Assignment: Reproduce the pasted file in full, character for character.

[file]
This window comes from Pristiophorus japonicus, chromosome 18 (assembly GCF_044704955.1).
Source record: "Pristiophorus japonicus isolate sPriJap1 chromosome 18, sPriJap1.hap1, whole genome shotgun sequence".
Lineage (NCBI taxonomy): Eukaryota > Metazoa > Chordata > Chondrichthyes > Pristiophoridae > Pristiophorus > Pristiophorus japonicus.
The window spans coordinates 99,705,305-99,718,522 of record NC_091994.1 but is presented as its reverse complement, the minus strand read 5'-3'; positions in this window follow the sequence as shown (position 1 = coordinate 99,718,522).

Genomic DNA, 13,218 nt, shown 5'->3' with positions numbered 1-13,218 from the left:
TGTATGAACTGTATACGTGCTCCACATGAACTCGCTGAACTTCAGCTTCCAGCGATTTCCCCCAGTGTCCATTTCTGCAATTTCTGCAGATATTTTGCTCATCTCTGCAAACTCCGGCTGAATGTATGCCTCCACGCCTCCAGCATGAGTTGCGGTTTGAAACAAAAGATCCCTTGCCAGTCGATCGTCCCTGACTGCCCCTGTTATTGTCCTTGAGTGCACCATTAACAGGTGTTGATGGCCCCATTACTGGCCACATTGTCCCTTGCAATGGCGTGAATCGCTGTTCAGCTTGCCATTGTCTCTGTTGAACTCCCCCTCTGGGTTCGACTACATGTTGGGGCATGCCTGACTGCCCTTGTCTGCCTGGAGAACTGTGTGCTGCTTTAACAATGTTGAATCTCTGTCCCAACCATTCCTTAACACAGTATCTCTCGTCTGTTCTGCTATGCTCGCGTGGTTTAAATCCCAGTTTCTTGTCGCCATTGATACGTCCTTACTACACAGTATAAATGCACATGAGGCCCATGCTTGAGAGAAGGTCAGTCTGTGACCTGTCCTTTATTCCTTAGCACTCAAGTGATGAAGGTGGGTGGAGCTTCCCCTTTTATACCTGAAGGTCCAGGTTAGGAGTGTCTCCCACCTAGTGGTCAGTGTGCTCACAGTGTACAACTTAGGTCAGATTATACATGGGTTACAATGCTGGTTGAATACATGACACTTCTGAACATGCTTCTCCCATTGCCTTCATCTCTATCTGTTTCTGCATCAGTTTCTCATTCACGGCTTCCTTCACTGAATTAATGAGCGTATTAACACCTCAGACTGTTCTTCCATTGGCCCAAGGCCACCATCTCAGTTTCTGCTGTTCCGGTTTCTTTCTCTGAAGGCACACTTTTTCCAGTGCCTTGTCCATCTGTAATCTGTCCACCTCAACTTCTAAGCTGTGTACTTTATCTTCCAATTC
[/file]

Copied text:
This window comes from Pristiophorus japonicus, chromosome 18 (assembly GCF_044704955.1).
Source record: "Pristiophorus japonicus isolate sPriJap1 chromosome 18, sPriJap1.hap1, whole genome shotgun sequence".
Lineage (NCBI taxonomy): Eukaryota > Metazoa > Chordata > Chondrichthyes > Pristiophoridae > Pristiophorus > Pristiophorus japonicus.
The window spans coordinates 99,705,305-99,718,522 of record NC_091994.1 but is presented as its reverse complement, the minus strand read 5'-3'; positions in this window follow the sequence as shown (position 1 = coordinate 99,718,522).

Genomic DNA, 13,218 nt, shown 5'->3' with positions numbered 1-13,218 from the left:
TGTATGAACTGTATACGTGCTCCACATGAACTCGCTGAACTTCAGCTTCCAGCGATTTCCCCCAGTGTCCATTTCTGCAATTTCTGCAGATATTTTGCTCATCTCTGCAAACTCCGGCTGAATGTATGCCTCCACGCCTCCAGCATGAGTTGCGGTTTGAAACAAAAGATCCCTTGCCAGTCGATCGTCCCTGACTGCCCCTGTTATTGTCCTTGAGTGCACCATTAACAGGTGTTGATGGCCCCATTACTGGCCACATTGTCCCTTGCAATGGCGTGAATCGCTGTTCAGCTTGCCATTGTCTCTGTTGAACTCCCCCTCTGGGTTCGACTACATGTTGGGGCATGCCTGACTGCCCTTGTCTGCCTGGAGAACTGTGTGCTGCTTTAACAATGTTGAATCTCTGTCCCAACCATTCCTTAACACAGTATCTCTCGTCTGTTCTGCTATGCTCGCGTGGTTTAAATCCCAGTTTCTTGTCGCCATTGATACGTCCTTACTACACAGTATAAATGCACATGAGGCCCATGCTTGAGAGAAGGTCAGTCTGTGACCTGTCCTTTATTCCTTAGCACTCAAGTGATGAAGGTGGGTGGAGCTTCCCCTTTTATACCTGAAGGTCCAGGTTAGGAGTGTCTCCCACCTAGTGGTCAGTGTGCTCACAGTGTACAACTTAGGTCAGATTATACATGGGTTACAATGCTGGTTGAATACATGACACTTCTGAACATGCTTCTCCCATTGCCTTCATCTCTATCTGTTTCTGCATCAGTTTCTCATTCACGGCTTCCTTCACTGAATTAATGAGCGTATTAACACCTCAGACTGTTCTTCCATTGGCCCAAGGCCACCATCTCAGTTTCTGCTGTTCCGGTTTCTTTCTCTGAAGGCACACTTTTTCCAGTGCCTTGTCCATCTGTAATCTGTCCACCTCAACTTCTAAGCTGTGTACTTTATCTTCCAATTC